THE PITFALL OF JUDGMENT
#1: Recognize the Judge Within
Since childhood, many of us were taught to judge. We witnessed those around us judging each other, and we also felt the bitter sting of being judged. You’d think that experience would discourage us from judging others. But when the human mind is threatened - unless it’s a very disciplined mind - it tends to default into survival mode. And that is what creates our “judge or be judged” impulse. Judging makes us feel superior. The problem with judging others is that our inner judge will inevitably turn on us. Harsh outer judgment is usually a reflection of harsh inner judgment. When we judge others, it temporarily numbs the pain of our own self-judgments. But that anesthetic comes at the high cost of feeding a vicious cycle of judgment. However, there’s a tactic we can use to break that cycle. The moment we catch ourselves judging another, our immediate thought should be, “In what subtle ways am I like that without realizing it?” Even if our answer is, “I’m not like that at all,” just pausing to ask ourselves that question takes us from cynicism and insecurity to humility and self-improvement.
#2: Widen Your Judgmental Perspective
Being judgmental of someone disregards the question, “Why?” Backstories matter. And when someone does something objectionable, it’s often the result of an internal conflict or a lack of compassionate influence in their life. “What conditions in this person’s life have led to this behavior?” It’s helpful to ask yourself this sometimes-unanswerable question before passing judgment on them. Acknowledging that there is always a backstory to behavior gives you patience with another’s growth process… which, in turn, gives you patience with your own growth process. To be clear, though, this isn’t about ignoring or candy-coating bad behavior. But there’s a fine line between judgment and observation. You can observe that an act is unkind or flawed. But the moment you label a person as that, you’ve crossed the line into judgment. Over several millennia, some of history’s most compassionate icons have cautioned us to “Judge the sin but not the sinner.” Depending on the offense, this can be a tall order. And it certainly doesn’t rule out consequences in response to unacceptable behavior. But this advice reminds us that we’re all in different stages of growth. And despite how immature some of us act, we all have the potential to grow as human beings. Try not to mistake someone’s process of growth for their end result.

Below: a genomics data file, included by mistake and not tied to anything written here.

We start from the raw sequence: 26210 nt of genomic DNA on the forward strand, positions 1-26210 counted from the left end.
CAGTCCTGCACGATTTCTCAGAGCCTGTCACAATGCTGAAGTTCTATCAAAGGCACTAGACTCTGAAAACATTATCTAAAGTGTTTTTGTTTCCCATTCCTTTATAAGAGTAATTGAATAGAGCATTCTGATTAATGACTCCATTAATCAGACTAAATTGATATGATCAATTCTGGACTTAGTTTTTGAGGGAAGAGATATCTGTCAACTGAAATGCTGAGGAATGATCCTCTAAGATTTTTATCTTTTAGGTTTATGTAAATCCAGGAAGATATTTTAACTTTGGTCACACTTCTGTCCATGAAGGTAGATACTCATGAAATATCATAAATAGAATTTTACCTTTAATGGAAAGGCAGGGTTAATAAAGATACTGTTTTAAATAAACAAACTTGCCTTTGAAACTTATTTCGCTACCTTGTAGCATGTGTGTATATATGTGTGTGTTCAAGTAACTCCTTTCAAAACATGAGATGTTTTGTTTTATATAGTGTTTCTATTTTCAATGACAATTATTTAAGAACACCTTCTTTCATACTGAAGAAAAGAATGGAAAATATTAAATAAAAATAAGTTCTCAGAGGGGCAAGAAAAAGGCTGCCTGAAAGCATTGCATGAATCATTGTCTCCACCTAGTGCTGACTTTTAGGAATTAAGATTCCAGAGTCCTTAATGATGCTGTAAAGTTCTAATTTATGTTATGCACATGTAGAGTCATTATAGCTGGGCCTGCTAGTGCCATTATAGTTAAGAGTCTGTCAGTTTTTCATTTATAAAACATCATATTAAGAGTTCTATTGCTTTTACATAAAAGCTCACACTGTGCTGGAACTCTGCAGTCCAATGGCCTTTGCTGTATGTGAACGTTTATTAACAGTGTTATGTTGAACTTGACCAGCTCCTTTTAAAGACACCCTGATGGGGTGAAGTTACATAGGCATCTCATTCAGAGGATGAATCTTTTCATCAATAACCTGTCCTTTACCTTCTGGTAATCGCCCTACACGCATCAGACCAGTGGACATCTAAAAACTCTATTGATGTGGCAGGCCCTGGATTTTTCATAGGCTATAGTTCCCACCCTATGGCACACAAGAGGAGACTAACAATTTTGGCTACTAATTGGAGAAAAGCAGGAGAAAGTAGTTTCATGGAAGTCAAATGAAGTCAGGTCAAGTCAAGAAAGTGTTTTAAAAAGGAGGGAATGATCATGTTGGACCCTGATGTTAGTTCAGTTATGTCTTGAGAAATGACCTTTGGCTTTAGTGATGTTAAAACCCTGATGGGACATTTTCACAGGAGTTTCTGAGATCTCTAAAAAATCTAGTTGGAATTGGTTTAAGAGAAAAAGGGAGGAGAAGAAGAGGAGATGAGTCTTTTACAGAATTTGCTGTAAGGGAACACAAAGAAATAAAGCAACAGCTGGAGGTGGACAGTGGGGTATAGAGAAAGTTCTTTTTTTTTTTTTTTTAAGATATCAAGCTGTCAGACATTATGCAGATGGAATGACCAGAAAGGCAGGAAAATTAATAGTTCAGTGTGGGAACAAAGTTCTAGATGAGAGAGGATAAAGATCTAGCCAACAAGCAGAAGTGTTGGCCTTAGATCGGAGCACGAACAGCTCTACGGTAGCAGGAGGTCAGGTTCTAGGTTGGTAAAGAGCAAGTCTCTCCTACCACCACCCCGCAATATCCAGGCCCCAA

#3: Choose to Grow From Judgment
When you judge others less, this, of course, doesn’t make you immune from being judged by others. Some judgments are irrational misperceptions; those generally won’t phase you. But the judgments that hurt are almost always judgments you still hold about yourself. When you encounter one of those, your ego will automatically want to defend itself. But your soul will want to grow from the experience. Keeping your ego in check while objectively reflecting on why you’re being judged is the only way you’ll be able to reconcile and heal your own self-judgments. Engaging this process, you will become more honest with yourself and less judgmental of others. And that is a very attractive quality. It conveys a sense of trust and refuge. People will feel better about themselves when they’re around you and wonder why. The reason is that you’ve become a shelter from their own unhealed and often subconscious negative beliefs about themselves. The first step in becoming that shelter is speaking without judgment… that’s called self-control. The next step is thinking without judgment… that is called self-mastery.
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